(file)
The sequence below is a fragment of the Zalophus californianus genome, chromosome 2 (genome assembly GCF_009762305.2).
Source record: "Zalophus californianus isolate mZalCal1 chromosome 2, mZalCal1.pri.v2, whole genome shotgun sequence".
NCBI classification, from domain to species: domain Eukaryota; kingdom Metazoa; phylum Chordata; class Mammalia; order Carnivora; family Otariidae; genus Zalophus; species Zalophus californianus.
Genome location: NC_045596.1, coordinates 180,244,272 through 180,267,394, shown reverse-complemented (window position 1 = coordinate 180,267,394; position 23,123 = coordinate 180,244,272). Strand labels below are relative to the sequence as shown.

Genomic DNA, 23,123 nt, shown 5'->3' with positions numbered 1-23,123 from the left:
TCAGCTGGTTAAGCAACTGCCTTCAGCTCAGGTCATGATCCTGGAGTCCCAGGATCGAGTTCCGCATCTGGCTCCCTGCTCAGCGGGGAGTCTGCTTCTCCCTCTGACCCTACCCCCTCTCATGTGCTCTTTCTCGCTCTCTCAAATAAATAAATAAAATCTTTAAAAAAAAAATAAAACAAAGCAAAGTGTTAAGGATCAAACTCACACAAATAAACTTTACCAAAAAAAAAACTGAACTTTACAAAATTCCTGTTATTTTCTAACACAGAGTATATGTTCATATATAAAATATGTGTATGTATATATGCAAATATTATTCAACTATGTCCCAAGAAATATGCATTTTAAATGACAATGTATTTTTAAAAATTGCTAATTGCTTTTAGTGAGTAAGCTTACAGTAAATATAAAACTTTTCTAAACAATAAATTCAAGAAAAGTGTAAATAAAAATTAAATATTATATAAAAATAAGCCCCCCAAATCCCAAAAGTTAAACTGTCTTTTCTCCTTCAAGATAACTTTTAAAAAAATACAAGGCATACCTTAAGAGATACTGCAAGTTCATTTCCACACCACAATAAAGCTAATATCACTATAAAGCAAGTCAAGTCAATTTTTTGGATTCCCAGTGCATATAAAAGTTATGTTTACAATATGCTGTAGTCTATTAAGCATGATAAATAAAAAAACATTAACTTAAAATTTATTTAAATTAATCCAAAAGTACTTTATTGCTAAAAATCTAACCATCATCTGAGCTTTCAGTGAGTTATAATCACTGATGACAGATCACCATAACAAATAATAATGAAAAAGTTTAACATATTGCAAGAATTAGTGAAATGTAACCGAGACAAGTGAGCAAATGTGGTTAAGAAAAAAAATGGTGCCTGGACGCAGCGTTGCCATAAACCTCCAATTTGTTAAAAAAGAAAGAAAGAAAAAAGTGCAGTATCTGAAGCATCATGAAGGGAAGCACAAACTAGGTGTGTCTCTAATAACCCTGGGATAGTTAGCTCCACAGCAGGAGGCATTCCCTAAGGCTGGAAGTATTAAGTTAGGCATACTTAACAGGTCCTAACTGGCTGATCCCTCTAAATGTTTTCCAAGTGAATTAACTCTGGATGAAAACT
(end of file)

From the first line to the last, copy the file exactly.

The sequence below is a fragment of the Zalophus californianus genome, chromosome 2 (genome assembly GCF_009762305.2).
Source record: "Zalophus californianus isolate mZalCal1 chromosome 2, mZalCal1.pri.v2, whole genome shotgun sequence".
NCBI classification, from domain to species: domain Eukaryota; kingdom Metazoa; phylum Chordata; class Mammalia; order Carnivora; family Otariidae; genus Zalophus; species Zalophus californianus.
Genome location: NC_045596.1, coordinates 180,244,272 through 180,267,394, shown reverse-complemented (window position 1 = coordinate 180,267,394; position 23,123 = coordinate 180,244,272). Strand labels below are relative to the sequence as shown.

Genomic DNA, 23,123 nt, shown 5'->3' with positions numbered 1-23,123 from the left:
TCAGCTGGTTAAGCAACTGCCTTCAGCTCAGGTCATGATCCTGGAGTCCCAGGATCGAGTTCCGCATCTGGCTCCCTGCTCAGCGGGGAGTCTGCTTCTCCCTCTGACCCTACCCCCTCTCATGTGCTCTTTCTCGCTCTCTCAAATAAATAAATAAAATCTTTAAAAAAAAAATAAAACAAAGCAAAGTGTTAAGGATCAAACTCACACAAATAAACTTTACCAAAAAAAAAACTGAACTTTACAAAATTCCTGTTATTTTCTAACACAGAGTATATGTTCATATATAAAATATGTGTATGTATATATGCAAATATTATTCAACTATGTCCCAAGAAATATGCATTTTAAATGACAATGTATTTTTAAAAATTGCTAATTGCTTTTAGTGAGTAAGCTTACAGTAAATATAAAACTTTTCTAAACAATAAATTCAAGAAAAGTGTAAATAAAAATTAAATATTATATAAAAATAAGCCCCCCAAATCCCAAAAGTTAAACTGTCTTTTCTCCTTCAAGATAACTTTTAAAAAAATACAAGGCATACCTTAAGAGATACTGCAAGTTCATTTCCACACCACAATAAAGCTAATATCACTATAAAGCAAGTCAAGTCAATTTTTTGGATTCCCAGTGCATATAAAAGTTATGTTTACAATATGCTGTAGTCTATTAAGCATGATAAATAAAAAAACATTAACTTAAAATTTATTTAAATTAATCCAAAAGTACTTTATTGCTAAAAATCTAACCATCATCTGAGCTTTCAGTGAGTTATAATCACTGATGACAGATCACCATAACAAATAATAATGAAAAAGTTTAACATATTGCAAGAATTAGTGAAATGTAACCGAGACAAGTGAGCAAATGTGGTTAAGAAAAAAAATGGTGCCTGGACGCAGCGTTGCCATAAACCTCCAATTTGTTAAAAAAGAAAGAAAGAAAAAAGTGCAGTATCTGAAGCATCATGAAGGGAAGCACAAACTAGGTGTGTCTCTAATAACCCTGGGATAGTTAGCTCCACAGCAGGAGGCATTCCCTAAGGCTGGAAGTATTAAGTTAGGCATACTTAACAGGTCCTAACTGGCTGATCCCTCTAAATGTTTTCCAAGTGAATTAACTCTGGATGAAAACT